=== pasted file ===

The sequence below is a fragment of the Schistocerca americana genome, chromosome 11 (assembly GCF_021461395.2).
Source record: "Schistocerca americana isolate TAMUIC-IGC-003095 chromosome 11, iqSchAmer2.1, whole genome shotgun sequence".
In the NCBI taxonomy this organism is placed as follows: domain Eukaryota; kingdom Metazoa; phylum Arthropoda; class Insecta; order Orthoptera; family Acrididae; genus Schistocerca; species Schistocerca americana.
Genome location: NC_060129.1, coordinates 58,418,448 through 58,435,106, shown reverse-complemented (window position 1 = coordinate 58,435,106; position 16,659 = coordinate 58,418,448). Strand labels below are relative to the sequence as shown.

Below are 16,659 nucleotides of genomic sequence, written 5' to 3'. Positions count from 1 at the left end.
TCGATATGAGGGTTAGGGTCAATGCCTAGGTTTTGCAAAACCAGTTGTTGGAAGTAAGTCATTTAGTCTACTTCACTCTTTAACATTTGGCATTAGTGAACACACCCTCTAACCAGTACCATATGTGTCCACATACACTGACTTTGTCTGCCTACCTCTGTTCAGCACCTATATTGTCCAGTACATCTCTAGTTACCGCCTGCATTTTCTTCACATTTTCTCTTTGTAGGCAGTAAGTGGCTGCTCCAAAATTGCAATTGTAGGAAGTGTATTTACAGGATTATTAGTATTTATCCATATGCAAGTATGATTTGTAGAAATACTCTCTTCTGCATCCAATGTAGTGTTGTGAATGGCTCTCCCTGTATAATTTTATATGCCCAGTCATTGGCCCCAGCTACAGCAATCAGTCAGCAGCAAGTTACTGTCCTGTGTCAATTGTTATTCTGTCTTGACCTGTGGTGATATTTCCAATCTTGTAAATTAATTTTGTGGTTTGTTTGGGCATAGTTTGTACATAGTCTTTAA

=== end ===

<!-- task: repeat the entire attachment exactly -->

The sequence below is a fragment of the Schistocerca americana genome, chromosome 11 (assembly GCF_021461395.2).
Source record: "Schistocerca americana isolate TAMUIC-IGC-003095 chromosome 11, iqSchAmer2.1, whole genome shotgun sequence".
In the NCBI taxonomy this organism is placed as follows: domain Eukaryota; kingdom Metazoa; phylum Arthropoda; class Insecta; order Orthoptera; family Acrididae; genus Schistocerca; species Schistocerca americana.
Genome location: NC_060129.1, coordinates 58,418,448 through 58,435,106, shown reverse-complemented (window position 1 = coordinate 58,435,106; position 16,659 = coordinate 58,418,448). Strand labels below are relative to the sequence as shown.

Below are 16,659 nucleotides of genomic sequence, written 5' to 3'. Positions count from 1 at the left end.
TCGATATGAGGGTTAGGGTCAATGCCTAGGTTTTGCAAAACCAGTTGTTGGAAGTAAGTCATTTAGTCTACTTCACTCTTTAACATTTGGCATTAGTGAACACACCCTCTAACCAGTACCATATGTGTCCACATACACTGACTTTGTCTGCCTACCTCTGTTCAGCACCTATATTGTCCAGTACATCTCTAGTTACCGCCTGCATTTTCTTCACATTTTCTCTTTGTAGGCAGTAAGTGGCTGCTCCAAAATTGCAATTGTAGGAAGTGTATTTACAGGATTATTAGTATTTATCCATATGCAAGTATGATTTGTAGAAATACTCTCTTCTGCATCCAATGTAGTGTTGTGAATGGCTCTCCCTGTATAATTTTATATGCCCAGTCATTGGCCCCAGCTACAGCAATCAGTCAGCAGCAAGTTACTGTCCTGTGTCAATTGTTATTCTGTCTTGACCTGTGGTGATATTTCCAATCTTGTAAATTAATTTTGTGGTTTGTTTGGGCATAGTTTGTACATAGTCTTTAA